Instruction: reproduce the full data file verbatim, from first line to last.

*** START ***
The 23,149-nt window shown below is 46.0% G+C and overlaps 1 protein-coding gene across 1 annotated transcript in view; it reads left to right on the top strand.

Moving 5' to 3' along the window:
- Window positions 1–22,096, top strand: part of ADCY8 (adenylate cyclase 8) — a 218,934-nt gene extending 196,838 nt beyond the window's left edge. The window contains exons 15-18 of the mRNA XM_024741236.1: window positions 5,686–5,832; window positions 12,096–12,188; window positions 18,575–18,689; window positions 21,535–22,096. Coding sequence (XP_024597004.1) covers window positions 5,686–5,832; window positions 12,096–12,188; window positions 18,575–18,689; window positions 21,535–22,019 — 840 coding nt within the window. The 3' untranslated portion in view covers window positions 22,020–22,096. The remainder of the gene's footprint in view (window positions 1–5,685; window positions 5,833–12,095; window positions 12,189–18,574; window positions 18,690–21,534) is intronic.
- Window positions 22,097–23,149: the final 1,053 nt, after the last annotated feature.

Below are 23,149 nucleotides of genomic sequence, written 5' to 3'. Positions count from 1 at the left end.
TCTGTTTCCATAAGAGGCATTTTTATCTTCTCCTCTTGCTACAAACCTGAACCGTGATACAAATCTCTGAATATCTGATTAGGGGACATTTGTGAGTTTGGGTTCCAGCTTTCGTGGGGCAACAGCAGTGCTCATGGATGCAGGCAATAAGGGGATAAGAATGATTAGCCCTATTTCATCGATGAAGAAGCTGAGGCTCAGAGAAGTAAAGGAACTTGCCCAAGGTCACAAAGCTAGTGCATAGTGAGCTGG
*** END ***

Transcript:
The 23,149-nt window shown below is 46.0% G+C and overlaps 1 protein-coding gene across 1 annotated transcript in view; it reads left to right on the top strand.

Moving 5' to 3' along the window:
- Window positions 1–22,096, top strand: part of ADCY8 (adenylate cyclase 8) — a 218,934-nt gene extending 196,838 nt beyond the window's left edge. The window contains exons 15-18 of the mRNA XM_024741236.1: window positions 5,686–5,832; window positions 12,096–12,188; window positions 18,575–18,689; window positions 21,535–22,096. Coding sequence (XP_024597004.1) covers window positions 5,686–5,832; window positions 12,096–12,188; window positions 18,575–18,689; window positions 21,535–22,019 — 840 coding nt within the window. The 3' untranslated portion in view covers window positions 22,020–22,096. The remainder of the gene's footprint in view (window positions 1–5,685; window positions 5,833–12,095; window positions 12,189–18,574; window positions 18,690–21,534) is intronic.
- Window positions 22,097–23,149: the final 1,053 nt, after the last annotated feature.

Below are 23,149 nucleotides of genomic sequence, written 5' to 3'. Positions count from 1 at the left end.
TCTGTTTCCATAAGAGGCATTTTTATCTTCTCCTCTTGCTACAAACCTGAACCGTGATACAAATCTCTGAATATCTGATTAGGGGACATTTGTGAGTTTGGGTTCCAGCTTTCGTGGGGCAACAGCAGTGCTCATGGATGCAGGCAATAAGGGGATAAGAATGATTAGCCCTATTTCATCGATGAAGAAGCTGAGGCTCAGAGAAGTAAAGGAACTTGCCCAAGGTCACAAAGCTAGTGCATAGTGAGCTGG